E.C. Manning Park is such a fantastic Provincial Park, East of Vancouver in British Columbia, Canada. I have visited several times now (in all kinds of weather conditions), mostly so we could go hiking. However on our last visit, we thought it might be fun to rent a boat and go paddling on Lightning Lake. The boathouse by the day use area at the lake will let you borrow a paddle boards, canoes, or kayaks. We hired canoes for a couple of hours to paddle through this beeeautiful scenery.
It turned out to be the prefect way to spend a day in the sun – plus we got to see otters and a beaver!
Rent a boat in Manning Park – the basics
What kind of boats are available:
Regular boats : 2 seater canoes, rowboats, kayaks or stand up paddle boards
Big Boats: 5 seater McKenzie canoes
Can you book in advance:
We were told it is first come first served. But there were price lists for multiple days, so you could pay for that if you want to ensure they’ll be a boat available.
Regular boats: $25 (1 hour) $38 (2 hours)
Big boats: $35 (1 hour) $48 (2 hours)
Dates you can rent a boat:
May long weekend until Thanksgiving
The boathouse has plenty of life jackets (PFD), in various sizes which are included in the price. Make sure you wear one.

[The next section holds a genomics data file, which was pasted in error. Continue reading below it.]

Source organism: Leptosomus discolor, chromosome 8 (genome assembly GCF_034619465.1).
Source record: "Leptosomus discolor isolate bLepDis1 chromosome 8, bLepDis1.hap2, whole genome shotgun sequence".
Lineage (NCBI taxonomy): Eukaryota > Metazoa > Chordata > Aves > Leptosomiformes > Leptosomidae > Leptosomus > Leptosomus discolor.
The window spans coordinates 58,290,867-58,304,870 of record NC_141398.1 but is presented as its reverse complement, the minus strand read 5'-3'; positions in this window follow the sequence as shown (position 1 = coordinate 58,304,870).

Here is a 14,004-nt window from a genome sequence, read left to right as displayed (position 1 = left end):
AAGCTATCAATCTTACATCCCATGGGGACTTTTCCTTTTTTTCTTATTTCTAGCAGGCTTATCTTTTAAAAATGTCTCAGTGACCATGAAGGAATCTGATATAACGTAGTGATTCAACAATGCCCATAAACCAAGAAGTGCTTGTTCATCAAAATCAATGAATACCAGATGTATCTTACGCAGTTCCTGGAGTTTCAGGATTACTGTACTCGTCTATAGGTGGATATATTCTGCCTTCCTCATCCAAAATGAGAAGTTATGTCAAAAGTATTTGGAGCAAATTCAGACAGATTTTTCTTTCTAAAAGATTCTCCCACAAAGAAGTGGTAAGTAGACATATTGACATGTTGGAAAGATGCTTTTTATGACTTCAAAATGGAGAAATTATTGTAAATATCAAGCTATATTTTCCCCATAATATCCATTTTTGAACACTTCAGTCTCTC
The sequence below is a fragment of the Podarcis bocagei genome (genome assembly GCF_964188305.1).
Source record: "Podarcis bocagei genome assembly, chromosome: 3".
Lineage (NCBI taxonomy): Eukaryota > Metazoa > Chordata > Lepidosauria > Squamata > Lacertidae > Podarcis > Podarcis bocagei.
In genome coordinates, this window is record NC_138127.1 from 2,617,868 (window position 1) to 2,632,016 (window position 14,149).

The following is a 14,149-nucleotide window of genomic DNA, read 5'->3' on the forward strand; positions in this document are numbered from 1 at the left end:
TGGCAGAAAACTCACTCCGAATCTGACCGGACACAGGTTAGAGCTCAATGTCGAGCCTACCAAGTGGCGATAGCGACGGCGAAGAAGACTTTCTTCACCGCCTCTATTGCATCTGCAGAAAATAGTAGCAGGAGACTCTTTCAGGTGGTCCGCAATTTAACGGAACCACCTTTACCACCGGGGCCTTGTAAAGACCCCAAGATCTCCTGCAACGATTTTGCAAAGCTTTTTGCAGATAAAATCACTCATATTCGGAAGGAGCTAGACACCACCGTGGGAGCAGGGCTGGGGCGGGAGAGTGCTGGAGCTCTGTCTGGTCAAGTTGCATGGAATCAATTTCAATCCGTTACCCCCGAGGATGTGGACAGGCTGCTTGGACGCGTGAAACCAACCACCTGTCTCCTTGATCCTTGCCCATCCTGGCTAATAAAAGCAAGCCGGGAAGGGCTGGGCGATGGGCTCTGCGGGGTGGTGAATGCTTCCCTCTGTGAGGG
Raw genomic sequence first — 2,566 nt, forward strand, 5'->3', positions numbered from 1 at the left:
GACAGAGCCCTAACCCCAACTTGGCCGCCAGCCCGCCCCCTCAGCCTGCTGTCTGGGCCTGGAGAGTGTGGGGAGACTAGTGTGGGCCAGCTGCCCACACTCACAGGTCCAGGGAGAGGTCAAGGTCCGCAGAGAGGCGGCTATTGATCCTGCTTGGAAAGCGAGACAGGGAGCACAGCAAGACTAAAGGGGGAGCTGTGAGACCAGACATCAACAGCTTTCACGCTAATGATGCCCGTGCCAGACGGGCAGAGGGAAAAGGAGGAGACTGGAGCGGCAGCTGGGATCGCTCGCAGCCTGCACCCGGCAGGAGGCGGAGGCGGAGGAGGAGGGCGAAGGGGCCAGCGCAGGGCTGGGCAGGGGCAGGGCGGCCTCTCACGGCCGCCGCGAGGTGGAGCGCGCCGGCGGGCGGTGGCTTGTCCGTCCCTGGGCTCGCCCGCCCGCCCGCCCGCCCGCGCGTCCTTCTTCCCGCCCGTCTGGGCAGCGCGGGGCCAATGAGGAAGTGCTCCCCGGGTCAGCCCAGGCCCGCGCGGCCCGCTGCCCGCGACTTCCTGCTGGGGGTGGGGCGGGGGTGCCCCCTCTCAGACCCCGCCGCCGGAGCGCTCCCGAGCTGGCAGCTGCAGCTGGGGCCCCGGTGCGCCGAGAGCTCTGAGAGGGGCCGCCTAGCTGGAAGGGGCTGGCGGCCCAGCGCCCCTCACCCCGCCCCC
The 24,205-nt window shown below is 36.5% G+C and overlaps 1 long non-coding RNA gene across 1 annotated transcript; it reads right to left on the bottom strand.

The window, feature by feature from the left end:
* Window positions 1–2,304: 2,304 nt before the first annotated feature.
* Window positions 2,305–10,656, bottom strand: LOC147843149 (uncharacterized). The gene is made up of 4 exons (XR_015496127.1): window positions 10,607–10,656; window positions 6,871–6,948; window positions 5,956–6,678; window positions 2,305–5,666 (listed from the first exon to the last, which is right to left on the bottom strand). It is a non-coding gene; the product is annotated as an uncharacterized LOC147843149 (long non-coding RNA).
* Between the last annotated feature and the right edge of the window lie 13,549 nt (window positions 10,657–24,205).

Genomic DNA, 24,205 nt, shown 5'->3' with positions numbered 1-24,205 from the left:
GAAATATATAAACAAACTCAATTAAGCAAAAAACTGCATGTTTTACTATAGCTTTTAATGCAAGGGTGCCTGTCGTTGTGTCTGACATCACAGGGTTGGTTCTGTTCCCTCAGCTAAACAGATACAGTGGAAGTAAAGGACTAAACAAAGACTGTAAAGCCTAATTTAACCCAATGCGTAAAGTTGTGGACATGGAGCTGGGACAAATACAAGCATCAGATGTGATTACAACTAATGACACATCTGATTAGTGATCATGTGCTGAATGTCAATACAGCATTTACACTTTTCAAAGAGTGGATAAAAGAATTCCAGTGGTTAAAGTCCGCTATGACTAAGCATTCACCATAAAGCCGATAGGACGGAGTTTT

Firstly, I should probably mention that we had not really planned to hire a canoe. Our original plan had been to hike the Lightning Lake loop that I had done once before in the snow. We woke up, had a leisurely breakfast at the Lightning Lake campground and then set off for this short(ish) walk around the lake.
Once we made it around to the Lightning Lake day use area and boat house it was around 10am. That’s a late start for hiking, but it was early for people who hire boats, so there were only a couple of people out on the lake.
Our friends were planning to leave after lunch, so I stopped to speak to the Manning Park boathouse staff to enquire about renting a boat later in the afternoon. The lady I chatted to said that if we fancied it, it might be better to go straight away while it was still quiet.
We were pretty easy to persuade! It was a hot day, so heading straight out on the water sounded like a great way to spend the morning. We chose to hire 2 canoes so we could chase our friends around the lake.
Paddling on Lightning Lake – tips for newbies
If you are not used to canoeing or kayaking, don’t worry too much! I don’t even remember the last time I have paddled, but the staff told us the basics, and then you can work it out pretty quickly. These were the main things that helped up paddle speedily with the least amount of effort: